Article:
Now imagine that you're hugging a tree. Raise the dumbbells in an arc until they touch each other above your chest. As you move weights move upward, focus on the pectoral contractions that make this movement possible. Don't "push" the weight up, since this puts more emphasis on the back muscles. SQUEEZE your pecs together, and force the dumbbells into each other at the top to produce the greatest possible contraction. Then slowly lower the bells. Let your chest feel a full stretch, then repeat the movement. Note: When doing DB benches for pec development, not purely for strength, it can help to focus at times on the elbows and their movement. Think of the elbows as being connected to the pecs and acting as the motivators behind the movement as they straighten out. Don't think of pressing the bells, think more along the lines of a cable crossover and the contraction you can get with that movement. You should, with practice, be able to get the same strong contraction when you DB bench, if you want it bad enough. 

Incline flyes can really work your upper chest. Set the bench at 30 degrees and no higher. Use dumbbells that are no more than a third of the bells you used for the flat bench press. Keep the arms in an almost fully extended position. 

Arms almost locked out with the bells over your chest. Lower your arms slowly in an arc with your palms facing upward until your pecs feel a complete stretch. Don't be a goof here. Don't get all 'extreme' with the stretch position. Finally, contract your chest, bringing the dumbbells back to the starting position, keeping the arms almost locked out at all times.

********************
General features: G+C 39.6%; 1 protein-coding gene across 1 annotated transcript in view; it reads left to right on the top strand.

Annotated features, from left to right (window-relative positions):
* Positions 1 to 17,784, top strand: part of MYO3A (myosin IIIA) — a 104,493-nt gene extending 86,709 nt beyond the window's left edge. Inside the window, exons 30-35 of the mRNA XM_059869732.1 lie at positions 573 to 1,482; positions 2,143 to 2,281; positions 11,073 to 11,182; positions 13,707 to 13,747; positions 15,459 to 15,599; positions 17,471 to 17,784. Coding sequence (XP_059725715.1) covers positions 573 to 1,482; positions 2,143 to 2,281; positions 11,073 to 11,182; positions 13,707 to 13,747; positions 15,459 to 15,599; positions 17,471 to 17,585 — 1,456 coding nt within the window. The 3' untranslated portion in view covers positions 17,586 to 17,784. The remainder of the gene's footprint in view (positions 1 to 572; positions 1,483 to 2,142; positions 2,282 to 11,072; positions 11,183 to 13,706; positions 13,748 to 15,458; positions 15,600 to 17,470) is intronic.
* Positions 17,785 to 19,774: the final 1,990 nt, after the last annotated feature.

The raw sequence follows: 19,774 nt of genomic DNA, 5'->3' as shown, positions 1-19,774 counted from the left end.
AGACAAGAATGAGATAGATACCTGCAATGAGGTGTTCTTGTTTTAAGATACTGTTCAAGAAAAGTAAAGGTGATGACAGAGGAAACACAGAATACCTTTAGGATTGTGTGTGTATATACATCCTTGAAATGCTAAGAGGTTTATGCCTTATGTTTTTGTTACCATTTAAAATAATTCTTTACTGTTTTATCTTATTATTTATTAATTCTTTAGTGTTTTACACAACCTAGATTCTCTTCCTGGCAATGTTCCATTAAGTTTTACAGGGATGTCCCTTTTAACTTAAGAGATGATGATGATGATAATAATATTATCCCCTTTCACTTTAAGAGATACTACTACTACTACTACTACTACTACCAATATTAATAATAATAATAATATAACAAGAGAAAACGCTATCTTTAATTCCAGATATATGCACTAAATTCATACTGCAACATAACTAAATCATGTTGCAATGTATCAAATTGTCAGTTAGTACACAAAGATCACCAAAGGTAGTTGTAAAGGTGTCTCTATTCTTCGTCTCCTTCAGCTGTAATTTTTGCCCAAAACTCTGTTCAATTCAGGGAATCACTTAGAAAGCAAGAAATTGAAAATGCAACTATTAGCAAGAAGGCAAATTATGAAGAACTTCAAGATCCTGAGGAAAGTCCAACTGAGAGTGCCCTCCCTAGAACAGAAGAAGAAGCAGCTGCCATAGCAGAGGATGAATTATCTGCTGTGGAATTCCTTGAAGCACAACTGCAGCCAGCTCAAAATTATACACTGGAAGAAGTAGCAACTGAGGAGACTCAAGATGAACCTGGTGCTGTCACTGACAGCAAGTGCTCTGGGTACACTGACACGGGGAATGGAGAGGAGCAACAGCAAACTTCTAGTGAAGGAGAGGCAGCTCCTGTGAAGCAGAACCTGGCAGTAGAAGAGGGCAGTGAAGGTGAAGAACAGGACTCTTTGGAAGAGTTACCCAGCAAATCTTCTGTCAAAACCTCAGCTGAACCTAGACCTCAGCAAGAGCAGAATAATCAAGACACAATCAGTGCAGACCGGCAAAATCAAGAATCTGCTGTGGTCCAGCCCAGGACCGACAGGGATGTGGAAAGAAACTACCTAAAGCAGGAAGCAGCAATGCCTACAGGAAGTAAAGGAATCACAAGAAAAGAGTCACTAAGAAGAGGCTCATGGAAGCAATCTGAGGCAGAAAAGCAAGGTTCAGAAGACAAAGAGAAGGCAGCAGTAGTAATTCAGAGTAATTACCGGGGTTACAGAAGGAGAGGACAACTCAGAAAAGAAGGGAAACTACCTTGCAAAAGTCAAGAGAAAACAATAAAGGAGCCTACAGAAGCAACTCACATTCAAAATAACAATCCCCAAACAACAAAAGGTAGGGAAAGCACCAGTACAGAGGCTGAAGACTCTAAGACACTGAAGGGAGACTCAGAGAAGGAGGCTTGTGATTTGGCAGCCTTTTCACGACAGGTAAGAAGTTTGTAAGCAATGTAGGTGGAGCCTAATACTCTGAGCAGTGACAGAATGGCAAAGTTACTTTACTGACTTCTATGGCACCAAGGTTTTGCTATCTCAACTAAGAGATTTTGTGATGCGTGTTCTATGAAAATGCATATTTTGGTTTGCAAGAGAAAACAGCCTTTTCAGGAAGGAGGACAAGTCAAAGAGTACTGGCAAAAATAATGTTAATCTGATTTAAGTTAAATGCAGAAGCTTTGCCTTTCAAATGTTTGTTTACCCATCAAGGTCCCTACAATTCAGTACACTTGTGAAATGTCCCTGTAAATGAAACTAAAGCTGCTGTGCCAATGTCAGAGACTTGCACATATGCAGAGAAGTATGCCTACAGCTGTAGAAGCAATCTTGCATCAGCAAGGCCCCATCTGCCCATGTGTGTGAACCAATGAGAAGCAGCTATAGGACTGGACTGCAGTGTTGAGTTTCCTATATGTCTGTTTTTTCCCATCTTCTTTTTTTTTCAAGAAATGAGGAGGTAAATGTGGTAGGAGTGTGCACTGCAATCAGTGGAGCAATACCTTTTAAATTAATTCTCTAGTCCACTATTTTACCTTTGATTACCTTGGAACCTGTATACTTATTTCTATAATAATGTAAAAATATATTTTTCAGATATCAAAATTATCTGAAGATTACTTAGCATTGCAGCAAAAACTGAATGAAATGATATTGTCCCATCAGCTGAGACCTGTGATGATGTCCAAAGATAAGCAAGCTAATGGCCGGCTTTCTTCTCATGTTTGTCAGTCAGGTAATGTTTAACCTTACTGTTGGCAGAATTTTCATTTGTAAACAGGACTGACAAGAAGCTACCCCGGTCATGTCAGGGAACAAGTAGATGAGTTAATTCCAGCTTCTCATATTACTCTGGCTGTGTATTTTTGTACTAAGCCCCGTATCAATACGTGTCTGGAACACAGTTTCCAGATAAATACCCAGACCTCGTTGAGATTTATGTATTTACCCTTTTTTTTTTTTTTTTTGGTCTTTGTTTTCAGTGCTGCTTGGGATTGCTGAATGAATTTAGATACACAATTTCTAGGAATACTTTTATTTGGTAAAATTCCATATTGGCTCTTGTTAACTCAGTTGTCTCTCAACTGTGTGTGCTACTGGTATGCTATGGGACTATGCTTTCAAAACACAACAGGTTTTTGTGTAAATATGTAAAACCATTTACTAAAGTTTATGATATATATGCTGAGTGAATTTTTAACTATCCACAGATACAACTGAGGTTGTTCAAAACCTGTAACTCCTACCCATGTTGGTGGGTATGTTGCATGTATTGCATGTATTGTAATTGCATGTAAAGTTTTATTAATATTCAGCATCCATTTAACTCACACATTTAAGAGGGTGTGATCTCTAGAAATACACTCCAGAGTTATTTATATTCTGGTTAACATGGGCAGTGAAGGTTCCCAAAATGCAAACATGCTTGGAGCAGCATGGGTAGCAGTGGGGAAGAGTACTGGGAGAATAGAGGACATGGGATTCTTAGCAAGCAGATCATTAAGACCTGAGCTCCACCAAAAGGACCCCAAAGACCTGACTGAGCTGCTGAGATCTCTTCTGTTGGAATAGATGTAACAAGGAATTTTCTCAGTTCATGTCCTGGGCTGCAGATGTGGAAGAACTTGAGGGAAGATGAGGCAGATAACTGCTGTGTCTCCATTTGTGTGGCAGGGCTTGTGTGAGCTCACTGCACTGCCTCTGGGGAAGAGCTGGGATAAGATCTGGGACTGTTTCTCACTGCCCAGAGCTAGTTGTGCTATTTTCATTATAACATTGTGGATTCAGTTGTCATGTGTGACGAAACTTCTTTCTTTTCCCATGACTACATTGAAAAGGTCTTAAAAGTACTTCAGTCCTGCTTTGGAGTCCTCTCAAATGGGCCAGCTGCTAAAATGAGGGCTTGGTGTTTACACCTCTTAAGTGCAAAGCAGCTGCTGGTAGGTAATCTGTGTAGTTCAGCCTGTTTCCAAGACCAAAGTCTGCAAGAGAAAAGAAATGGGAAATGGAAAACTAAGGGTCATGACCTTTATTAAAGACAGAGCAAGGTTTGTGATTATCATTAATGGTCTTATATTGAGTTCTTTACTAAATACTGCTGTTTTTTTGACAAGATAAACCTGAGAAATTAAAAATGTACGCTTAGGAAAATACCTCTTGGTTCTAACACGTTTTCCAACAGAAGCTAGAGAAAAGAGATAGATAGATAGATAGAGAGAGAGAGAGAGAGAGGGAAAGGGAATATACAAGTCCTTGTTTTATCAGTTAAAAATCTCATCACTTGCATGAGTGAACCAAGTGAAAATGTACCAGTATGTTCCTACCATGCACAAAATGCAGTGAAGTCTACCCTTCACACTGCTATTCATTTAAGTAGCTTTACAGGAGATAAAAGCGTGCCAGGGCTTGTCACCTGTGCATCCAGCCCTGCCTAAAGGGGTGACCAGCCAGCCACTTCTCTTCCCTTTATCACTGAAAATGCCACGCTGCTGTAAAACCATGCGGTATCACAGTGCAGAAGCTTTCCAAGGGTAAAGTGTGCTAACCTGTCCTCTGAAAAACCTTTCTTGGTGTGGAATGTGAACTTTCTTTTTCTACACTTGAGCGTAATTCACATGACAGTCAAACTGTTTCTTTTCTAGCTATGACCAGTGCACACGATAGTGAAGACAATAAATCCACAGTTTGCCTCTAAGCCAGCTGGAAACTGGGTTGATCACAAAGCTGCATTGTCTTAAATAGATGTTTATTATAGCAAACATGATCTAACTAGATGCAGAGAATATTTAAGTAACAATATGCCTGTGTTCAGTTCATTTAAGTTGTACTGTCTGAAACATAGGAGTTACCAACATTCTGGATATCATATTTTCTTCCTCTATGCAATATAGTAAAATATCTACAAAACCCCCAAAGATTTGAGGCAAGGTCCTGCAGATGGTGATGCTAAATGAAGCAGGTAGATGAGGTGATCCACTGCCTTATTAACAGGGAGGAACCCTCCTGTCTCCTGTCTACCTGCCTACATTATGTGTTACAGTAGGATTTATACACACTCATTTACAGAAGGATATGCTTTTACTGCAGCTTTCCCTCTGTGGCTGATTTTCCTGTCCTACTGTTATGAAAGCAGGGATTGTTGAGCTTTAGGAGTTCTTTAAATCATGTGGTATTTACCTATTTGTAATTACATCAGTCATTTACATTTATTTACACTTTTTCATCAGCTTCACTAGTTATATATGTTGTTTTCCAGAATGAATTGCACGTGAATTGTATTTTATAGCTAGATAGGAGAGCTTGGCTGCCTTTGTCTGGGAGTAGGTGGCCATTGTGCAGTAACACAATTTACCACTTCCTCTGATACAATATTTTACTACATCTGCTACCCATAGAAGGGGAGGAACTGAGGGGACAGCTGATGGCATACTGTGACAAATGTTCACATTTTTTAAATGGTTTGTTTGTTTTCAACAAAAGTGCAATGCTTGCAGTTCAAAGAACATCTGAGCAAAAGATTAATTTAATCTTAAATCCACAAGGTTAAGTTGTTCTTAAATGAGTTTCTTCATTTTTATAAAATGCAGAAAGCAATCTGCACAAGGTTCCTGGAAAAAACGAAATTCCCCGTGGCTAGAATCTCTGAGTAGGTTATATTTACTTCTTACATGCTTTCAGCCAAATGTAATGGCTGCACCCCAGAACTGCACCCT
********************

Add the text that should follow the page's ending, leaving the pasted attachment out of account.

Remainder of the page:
Focus on your pecs. Try to get inside your chest by visualizing each muscle fiber contracting as you conquer the rep. 


Schedule Two

The second phase builds on the foundation by gradually adding volume and adding a decline movement: 

Flat Bench Dumbbell Press
3-4 x 6-10

Incline Flye
3-4 x 6-10

Decline Dumbbell Press
3-4 x 6-10

The decline DB bench is similar to the flat version, but greater emphasis can be placed on the muscle fibers in the lower portion of your chest. Select a moderate weight. Begin with the bells at your sides by your chest, palms facing forward.. Contract the pecs, forcing the dumbbells up and rotating your palms until they are facing each other and the sides of the bells touch. Hold this position for a second as you force your pecs together as forcefully as possible. Imagine someone has put a finger between your pecs. Try to pinch his finger hard. Then slowly lower the dumbbells to the start position and repeat.


Schedule Three

Here we add cable crossovers to the list and go to 4 sets on each exercise: 

Flat Bench Dumbbell Press
4 x 6-10

Incline Flye
4 x 6-10

Decline Dumbbell Press
4 x 6-10

Cable Crossover
4 x 6-10

Crossovers can really seal the gains you make. Use a relatively light weight, and by this point in your chest workout your pecs should be pretty fried. Near-toast. Chest torch. Pectoral conflagration. Schmoked, Baby. Hear the lamentations of the lower fibers, Bro. Okay then. The goal now is to concentrate fully on isolating what's left of your pecs. Don't lean too far forward and start wussing out with added back involvement. Use a weight light enough to allow full pec contraction at the hands together point, which should be held for a moment. Or more. Slowly return to the starting position. 

Overall, don't just try to lift the maximum weight on these schedules. They're designed to build a full set of pecs, not give you a big bench. Sure, add weight when appropriate but not at the expense of form, concentration and contraction. Use the best possible muscle-building technique, and in time you'll be handling some big weights in a different way. Remember, bodybuilding is not strength training is not bodybuilding in this case.